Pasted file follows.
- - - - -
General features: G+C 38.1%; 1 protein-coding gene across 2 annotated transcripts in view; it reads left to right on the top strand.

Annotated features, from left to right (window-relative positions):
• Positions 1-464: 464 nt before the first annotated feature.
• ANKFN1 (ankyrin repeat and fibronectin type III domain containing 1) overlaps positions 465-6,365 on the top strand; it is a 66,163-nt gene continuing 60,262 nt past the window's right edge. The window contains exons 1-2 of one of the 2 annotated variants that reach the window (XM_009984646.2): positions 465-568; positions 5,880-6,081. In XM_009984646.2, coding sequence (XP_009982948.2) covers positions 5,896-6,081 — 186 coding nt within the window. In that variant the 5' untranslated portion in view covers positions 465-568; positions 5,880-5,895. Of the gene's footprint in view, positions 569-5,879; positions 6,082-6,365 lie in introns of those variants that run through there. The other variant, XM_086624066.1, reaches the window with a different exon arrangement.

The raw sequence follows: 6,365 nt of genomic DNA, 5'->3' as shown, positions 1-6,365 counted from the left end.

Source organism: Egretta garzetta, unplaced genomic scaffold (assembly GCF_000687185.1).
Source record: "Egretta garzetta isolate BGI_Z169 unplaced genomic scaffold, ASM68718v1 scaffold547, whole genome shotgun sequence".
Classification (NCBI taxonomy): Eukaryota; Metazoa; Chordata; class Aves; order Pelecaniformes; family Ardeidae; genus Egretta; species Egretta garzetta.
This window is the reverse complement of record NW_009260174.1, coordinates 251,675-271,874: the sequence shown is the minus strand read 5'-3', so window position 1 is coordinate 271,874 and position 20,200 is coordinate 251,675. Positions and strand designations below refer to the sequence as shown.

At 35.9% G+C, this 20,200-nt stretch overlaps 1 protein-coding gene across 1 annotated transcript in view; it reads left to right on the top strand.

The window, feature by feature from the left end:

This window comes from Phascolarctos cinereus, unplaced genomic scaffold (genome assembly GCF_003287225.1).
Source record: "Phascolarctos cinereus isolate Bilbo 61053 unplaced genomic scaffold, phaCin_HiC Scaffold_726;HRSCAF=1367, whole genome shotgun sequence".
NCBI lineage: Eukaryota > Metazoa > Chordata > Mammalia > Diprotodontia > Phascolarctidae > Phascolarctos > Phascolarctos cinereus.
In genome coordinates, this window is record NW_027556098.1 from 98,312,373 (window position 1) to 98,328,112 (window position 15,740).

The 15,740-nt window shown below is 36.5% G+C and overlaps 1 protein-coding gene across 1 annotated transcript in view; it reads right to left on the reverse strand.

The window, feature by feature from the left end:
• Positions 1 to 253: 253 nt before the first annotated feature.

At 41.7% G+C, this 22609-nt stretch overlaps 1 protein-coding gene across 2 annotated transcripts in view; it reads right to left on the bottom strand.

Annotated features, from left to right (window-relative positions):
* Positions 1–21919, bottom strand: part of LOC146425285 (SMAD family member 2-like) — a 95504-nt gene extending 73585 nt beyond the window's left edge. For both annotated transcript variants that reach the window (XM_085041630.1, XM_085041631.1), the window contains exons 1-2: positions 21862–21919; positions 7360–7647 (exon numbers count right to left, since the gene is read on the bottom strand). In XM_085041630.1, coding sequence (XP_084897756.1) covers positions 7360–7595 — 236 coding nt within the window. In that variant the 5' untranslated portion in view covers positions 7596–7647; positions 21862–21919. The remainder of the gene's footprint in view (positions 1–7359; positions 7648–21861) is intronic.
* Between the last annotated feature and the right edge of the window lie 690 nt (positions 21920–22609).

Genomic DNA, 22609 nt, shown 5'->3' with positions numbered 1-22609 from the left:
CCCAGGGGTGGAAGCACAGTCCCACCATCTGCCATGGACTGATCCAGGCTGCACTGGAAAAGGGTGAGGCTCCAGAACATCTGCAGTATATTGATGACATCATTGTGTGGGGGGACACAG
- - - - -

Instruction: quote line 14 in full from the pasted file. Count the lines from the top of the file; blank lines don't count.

NCBI lineage: Eukaryota > Metazoa > Chordata > Mammalia > Diprotodontia > Phascolarctidae > Phascolarctos > Phascolarctos cinereus.